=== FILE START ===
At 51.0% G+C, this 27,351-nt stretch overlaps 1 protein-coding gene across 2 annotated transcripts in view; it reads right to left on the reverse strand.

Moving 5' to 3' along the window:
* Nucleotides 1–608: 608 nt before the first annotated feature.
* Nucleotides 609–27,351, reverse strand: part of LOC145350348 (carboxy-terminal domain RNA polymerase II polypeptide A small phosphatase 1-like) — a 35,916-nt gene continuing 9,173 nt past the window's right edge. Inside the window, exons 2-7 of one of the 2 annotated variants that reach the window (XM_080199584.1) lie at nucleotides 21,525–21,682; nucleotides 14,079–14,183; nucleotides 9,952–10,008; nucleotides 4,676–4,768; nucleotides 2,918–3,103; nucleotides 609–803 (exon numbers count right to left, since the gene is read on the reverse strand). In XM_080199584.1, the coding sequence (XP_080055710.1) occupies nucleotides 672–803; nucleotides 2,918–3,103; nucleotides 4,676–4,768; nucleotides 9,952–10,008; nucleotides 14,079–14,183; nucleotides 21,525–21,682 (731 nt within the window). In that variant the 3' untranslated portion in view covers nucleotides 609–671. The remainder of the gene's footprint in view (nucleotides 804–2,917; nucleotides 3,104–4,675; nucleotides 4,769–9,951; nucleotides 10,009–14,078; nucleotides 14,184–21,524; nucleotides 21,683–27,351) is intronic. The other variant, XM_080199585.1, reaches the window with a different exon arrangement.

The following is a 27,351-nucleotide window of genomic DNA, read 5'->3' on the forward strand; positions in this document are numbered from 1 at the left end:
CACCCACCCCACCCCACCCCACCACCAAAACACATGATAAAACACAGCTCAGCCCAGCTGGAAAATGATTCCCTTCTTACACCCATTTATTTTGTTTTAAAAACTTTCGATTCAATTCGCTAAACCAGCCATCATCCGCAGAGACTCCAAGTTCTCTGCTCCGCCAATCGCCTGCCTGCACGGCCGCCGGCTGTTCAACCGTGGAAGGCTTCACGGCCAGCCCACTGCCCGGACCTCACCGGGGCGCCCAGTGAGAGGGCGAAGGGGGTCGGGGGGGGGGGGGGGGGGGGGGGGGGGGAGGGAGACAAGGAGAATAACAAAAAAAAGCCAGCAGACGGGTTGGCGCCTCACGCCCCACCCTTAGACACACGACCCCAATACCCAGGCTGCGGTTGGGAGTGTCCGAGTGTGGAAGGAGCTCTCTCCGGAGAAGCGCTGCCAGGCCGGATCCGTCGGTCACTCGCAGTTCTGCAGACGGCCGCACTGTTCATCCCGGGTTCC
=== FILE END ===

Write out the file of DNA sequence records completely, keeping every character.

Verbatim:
At 51.0% G+C, this 27,351-nt stretch overlaps 1 protein-coding gene across 2 annotated transcripts in view; it reads right to left on the reverse strand.

Moving 5' to 3' along the window:
* Nucleotides 1–608: 608 nt before the first annotated feature.
* Nucleotides 609–27,351, reverse strand: part of LOC145350348 (carboxy-terminal domain RNA polymerase II polypeptide A small phosphatase 1-like) — a 35,916-nt gene continuing 9,173 nt past the window's right edge. Inside the window, exons 2-7 of one of the 2 annotated variants that reach the window (XM_080199584.1) lie at nucleotides 21,525–21,682; nucleotides 14,079–14,183; nucleotides 9,952–10,008; nucleotides 4,676–4,768; nucleotides 2,918–3,103; nucleotides 609–803 (exon numbers count right to left, since the gene is read on the reverse strand). In XM_080199584.1, the coding sequence (XP_080055710.1) occupies nucleotides 672–803; nucleotides 2,918–3,103; nucleotides 4,676–4,768; nucleotides 9,952–10,008; nucleotides 14,079–14,183; nucleotides 21,525–21,682 (731 nt within the window). In that variant the 3' untranslated portion in view covers nucleotides 609–671. The remainder of the gene's footprint in view (nucleotides 804–2,917; nucleotides 3,104–4,675; nucleotides 4,769–9,951; nucleotides 10,009–14,078; nucleotides 14,184–21,524; nucleotides 21,683–27,351) is intronic. The other variant, XM_080199585.1, reaches the window with a different exon arrangement.

The following is a 27,351-nucleotide window of genomic DNA, read 5'->3' on the forward strand; positions in this document are numbered from 1 at the left end:
CACCCACCCCACCCCACCCCACCACCAAAACACATGATAAAACACAGCTCAGCCCAGCTGGAAAATGATTCCCTTCTTACACCCATTTATTTTGTTTTAAAAACTTTCGATTCAATTCGCTAAACCAGCCATCATCCGCAGAGACTCCAAGTTCTCTGCTCCGCCAATCGCCTGCCTGCACGGCCGCCGGCTGTTCAACCGTGGAAGGCTTCACGGCCAGCCCACTGCCCGGACCTCACCGGGGCGCCCAGTGAGAGGGCGAAGGGGGTCGGGGGGGGGGGGGGGGGGGGGGGGGGGGAGGGAGACAAGGAGAATAACAAAAAAAAGCCAGCAGACGGGTTGGCGCCTCACGCCCCACCCTTAGACACACGACCCCAATACCCAGGCTGCGGTTGGGAGTGTCCGAGTGTGGAAGGAGCTCTCTCCGGAGAAGCGCTGCCAGGCCGGATCCGTCGGTCACTCGCAGTTCTGCAGACGGCCGCACTGTTCATCCCGGGTTCC